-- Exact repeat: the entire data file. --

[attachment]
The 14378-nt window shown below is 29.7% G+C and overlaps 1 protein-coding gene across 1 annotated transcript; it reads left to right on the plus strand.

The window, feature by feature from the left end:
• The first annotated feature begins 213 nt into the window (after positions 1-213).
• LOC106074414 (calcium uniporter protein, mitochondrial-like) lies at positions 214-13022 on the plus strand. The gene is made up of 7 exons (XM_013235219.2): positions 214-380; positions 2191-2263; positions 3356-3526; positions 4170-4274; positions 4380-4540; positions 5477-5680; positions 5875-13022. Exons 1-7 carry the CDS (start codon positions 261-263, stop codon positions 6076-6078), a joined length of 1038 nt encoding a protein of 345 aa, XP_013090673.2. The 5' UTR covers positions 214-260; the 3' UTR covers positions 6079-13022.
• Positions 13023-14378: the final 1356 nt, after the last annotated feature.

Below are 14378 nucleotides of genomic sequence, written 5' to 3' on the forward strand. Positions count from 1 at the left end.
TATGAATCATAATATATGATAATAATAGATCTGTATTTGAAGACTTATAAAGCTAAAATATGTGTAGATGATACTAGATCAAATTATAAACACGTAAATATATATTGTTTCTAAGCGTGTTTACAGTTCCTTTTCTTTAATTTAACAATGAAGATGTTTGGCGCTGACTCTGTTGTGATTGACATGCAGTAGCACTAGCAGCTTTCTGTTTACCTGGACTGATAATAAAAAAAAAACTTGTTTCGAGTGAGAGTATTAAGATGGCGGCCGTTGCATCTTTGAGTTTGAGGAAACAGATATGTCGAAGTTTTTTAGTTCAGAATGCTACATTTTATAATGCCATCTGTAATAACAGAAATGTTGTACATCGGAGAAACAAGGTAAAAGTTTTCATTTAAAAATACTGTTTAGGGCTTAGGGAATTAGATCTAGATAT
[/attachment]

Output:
The 14378-nt window shown below is 29.7% G+C and overlaps 1 protein-coding gene across 1 annotated transcript; it reads left to right on the plus strand.

The window, feature by feature from the left end:
• The first annotated feature begins 213 nt into the window (after positions 1-213).
• LOC106074414 (calcium uniporter protein, mitochondrial-like) lies at positions 214-13022 on the plus strand. The gene is made up of 7 exons (XM_013235219.2): positions 214-380; positions 2191-2263; positions 3356-3526; positions 4170-4274; positions 4380-4540; positions 5477-5680; positions 5875-13022. Exons 1-7 carry the CDS (start codon positions 261-263, stop codon positions 6076-6078), a joined length of 1038 nt encoding a protein of 345 aa, XP_013090673.2. The 5' UTR covers positions 214-260; the 3' UTR covers positions 6079-13022.
• Positions 13023-14378: the final 1356 nt, after the last annotated feature.

Below are 14378 nucleotides of genomic sequence, written 5' to 3' on the forward strand. Positions count from 1 at the left end.
TATGAATCATAATATATGATAATAATAGATCTGTATTTGAAGACTTATAAAGCTAAAATATGTGTAGATGATACTAGATCAAATTATAAACACGTAAATATATATTGTTTCTAAGCGTGTTTACAGTTCCTTTTCTTTAATTTAACAATGAAGATGTTTGGCGCTGACTCTGTTGTGATTGACATGCAGTAGCACTAGCAGCTTTCTGTTTACCTGGACTGATAATAAAAAAAAAACTTGTTTCGAGTGAGAGTATTAAGATGGCGGCCGTTGCATCTTTGAGTTTGAGGAAACAGATATGTCGAAGTTTTTTAGTTCAGAATGCTACATTTTATAATGCCATCTGTAATAACAGAAATGTTGTACATCGGAGAAACAAGGTAAAAGTTTTCATTTAAAAATACTGTTTAGGGCTTAGGGAATTAGATCTAGATAT